Combine 1 cup baking soda with 5-6 drops of lavender essential oil. Sprinkle this over your carpet and gently work it in between the fibers and let sit for up to 1 hour. Then vacuum as normal.
All Purpose Lavender Spray
Combine equal parts white vinegar and water in a mason jar with fresh sprigs of lavender and orange peel. Strain before putting it in a spray bottle. For more lavender scent, you can add lavender essential oil to it too.
Or, combine 30 drops lavender essential oils to 1 cup vinegar for a more concentrated all purpose spray.
2. Lavender Satchels in Dresser Drawers
Simple satchels full of fresh or dried lavender flowers and leaves tucked into your dresser drawers does two things: the gentle shaking of opening and closing your drawers will release a lavender scent that is divine, and lavender is a natural bug repellent, so it will keep bugs and moths at bay.
If you sew, you can easily sew a bag, leaving a small corner open, fill it with dried lavender, and then sew it shut. Or, you can buy these muslin bag and fill them with lavender instead.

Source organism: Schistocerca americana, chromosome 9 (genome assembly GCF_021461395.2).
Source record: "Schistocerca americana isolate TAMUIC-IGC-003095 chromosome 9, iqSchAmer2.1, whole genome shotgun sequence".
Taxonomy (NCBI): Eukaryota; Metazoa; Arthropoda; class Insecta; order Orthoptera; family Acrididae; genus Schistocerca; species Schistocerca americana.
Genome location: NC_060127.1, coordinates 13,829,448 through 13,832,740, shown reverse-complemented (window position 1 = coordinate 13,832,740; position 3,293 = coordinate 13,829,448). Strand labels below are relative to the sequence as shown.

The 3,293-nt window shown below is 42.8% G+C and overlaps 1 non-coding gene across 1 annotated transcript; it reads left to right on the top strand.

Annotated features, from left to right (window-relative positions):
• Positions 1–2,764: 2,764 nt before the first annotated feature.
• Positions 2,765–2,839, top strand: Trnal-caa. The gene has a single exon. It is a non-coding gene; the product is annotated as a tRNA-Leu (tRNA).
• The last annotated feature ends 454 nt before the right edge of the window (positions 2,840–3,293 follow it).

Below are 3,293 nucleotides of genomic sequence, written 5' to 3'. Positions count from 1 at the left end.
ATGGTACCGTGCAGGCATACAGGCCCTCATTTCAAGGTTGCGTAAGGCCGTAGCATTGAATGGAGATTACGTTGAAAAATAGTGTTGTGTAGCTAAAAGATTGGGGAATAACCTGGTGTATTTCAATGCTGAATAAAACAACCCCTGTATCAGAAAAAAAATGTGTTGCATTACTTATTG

3. Lavender Satchel in the Dryer
Another great way to imbue your clothes with the relaxing scent of lavender is to make the satchels above, and toss them into your dryer when you dry your clothes.
4. Lavender Air Freshener
Get rid of the frabreeze and candles and instead, mix 2 cups of water with 2 drops of lavender essential oil and keep this is a spray bottle for a natural, lavender air freshener. I especially like using this on the couches where the dogs are NOT supposed to sleep…but always end up there anyway.
5. How to Use Lavender For First Aid
As I mentioned above, lavender can be used to treat a number of ailments, but having lavender essential oil, or a homemade lavender oil (made by heating up a carrier oil and lavender leaves and flowers) in your first aid kit is a good idea. Use it to rub into aching joints and muscles, to treat sunburns or bug bites, massaged into your temples to ease headaches, or massaged onto little ones to help them fall asleep at night.
For a great video from my friend from Learn to Grow on how to make your own herbal infused oils, check out her videos below:
6. Help With Insomnia